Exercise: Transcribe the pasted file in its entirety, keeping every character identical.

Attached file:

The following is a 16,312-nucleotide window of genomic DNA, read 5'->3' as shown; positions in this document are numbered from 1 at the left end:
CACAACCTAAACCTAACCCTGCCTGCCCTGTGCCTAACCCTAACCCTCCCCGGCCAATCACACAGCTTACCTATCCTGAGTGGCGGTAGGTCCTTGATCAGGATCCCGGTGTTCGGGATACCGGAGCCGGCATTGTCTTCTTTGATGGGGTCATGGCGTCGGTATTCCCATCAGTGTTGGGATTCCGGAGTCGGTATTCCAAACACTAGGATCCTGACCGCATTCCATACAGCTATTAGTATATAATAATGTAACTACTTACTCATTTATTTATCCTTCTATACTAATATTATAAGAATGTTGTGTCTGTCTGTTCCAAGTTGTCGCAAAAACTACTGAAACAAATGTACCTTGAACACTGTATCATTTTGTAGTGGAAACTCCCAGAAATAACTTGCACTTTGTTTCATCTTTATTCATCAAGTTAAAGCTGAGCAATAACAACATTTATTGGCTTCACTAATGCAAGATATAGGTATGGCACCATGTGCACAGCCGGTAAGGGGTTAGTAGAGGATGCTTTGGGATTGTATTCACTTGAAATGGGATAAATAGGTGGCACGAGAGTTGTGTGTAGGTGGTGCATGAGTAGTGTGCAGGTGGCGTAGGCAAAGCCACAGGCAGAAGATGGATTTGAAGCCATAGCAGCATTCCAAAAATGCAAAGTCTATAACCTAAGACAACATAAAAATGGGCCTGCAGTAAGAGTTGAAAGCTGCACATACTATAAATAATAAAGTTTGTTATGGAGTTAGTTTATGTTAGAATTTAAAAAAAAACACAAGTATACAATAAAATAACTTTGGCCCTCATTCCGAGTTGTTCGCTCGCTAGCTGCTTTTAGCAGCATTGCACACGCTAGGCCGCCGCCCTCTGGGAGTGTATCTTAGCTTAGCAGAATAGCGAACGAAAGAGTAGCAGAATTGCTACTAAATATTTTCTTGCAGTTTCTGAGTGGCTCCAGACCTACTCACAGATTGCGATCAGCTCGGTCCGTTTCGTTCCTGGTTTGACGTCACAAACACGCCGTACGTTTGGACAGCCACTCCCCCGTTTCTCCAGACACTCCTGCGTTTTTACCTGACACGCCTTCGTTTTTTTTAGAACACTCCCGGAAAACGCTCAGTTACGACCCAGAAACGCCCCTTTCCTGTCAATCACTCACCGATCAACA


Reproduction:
The following is a 16,312-nucleotide window of genomic DNA, read 5'->3' as shown; positions in this document are numbered from 1 at the left end:
CACAACCTAAACCTAACCCTGCCTGCCCTGTGCCTAACCCTAACCCTCCCCGGCCAATCACACAGCTTACCTATCCTGAGTGGCGGTAGGTCCTTGATCAGGATCCCGGTGTTCGGGATACCGGAGCCGGCATTGTCTTCTTTGATGGGGTCATGGCGTCGGTATTCCCATCAGTGTTGGGATTCCGGAGTCGGTATTCCAAACACTAGGATCCTGACCGCATTCCATACAGCTATTAGTATATAATAATGTAACTACTTACTCATTTATTTATCCTTCTATACTAATATTATAAGAATGTTGTGTCTGTCTGTTCCAAGTTGTCGCAAAAACTACTGAAACAAATGTACCTTGAACACTGTATCATTTTGTAGTGGAAACTCCCAGAAATAACTTGCACTTTGTTTCATCTTTATTCATCAAGTTAAAGCTGAGCAATAACAACATTTATTGGCTTCACTAATGCAAGATATAGGTATGGCACCATGTGCACAGCCGGTAAGGGGTTAGTAGAGGATGCTTTGGGATTGTATTCACTTGAAATGGGATAAATAGGTGGCACGAGAGTTGTGTGTAGGTGGTGCATGAGTAGTGTGCAGGTGGCGTAGGCAAAGCCACAGGCAGAAGATGGATTTGAAGCCATAGCAGCATTCCAAAAATGCAAAGTCTATAACCTAAGACAACATAAAAATGGGCCTGCAGTAAGAGTTGAAAGCTGCACATACTATAAATAATAAAGTTTGTTATGGAGTTAGTTTATGTTAGAATTTAAAAAAAAACACAAGTATACAATAAAATAACTTTGGCCCTCATTCCGAGTTGTTCGCTCGCTAGCTGCTTTTAGCAGCATTGCACACGCTAGGCCGCCGCCCTCTGGGAGTGTATCTTAGCTTAGCAGAATAGCGAACGAAAGAGTAGCAGAATTGCTACTAAATATTTTCTTGCAGTTTCTGAGTGGCTCCAGACCTACTCACAGATTGCGATCAGCTCGGTCCGTTTCGTTCCTGGTTTGACGTCACAAACACGCCGTACGTTTGGACAGCCACTCCCCCGTTTCTCCAGACACTCCTGCGTTTTTACCTGACACGCCTTCGTTTTTTTTAGAACACTCCCGGAAAACGCTCAGTTACGACCCAGAAACGCCCCTTTCCTGTCAATCACTCACCGATCAACA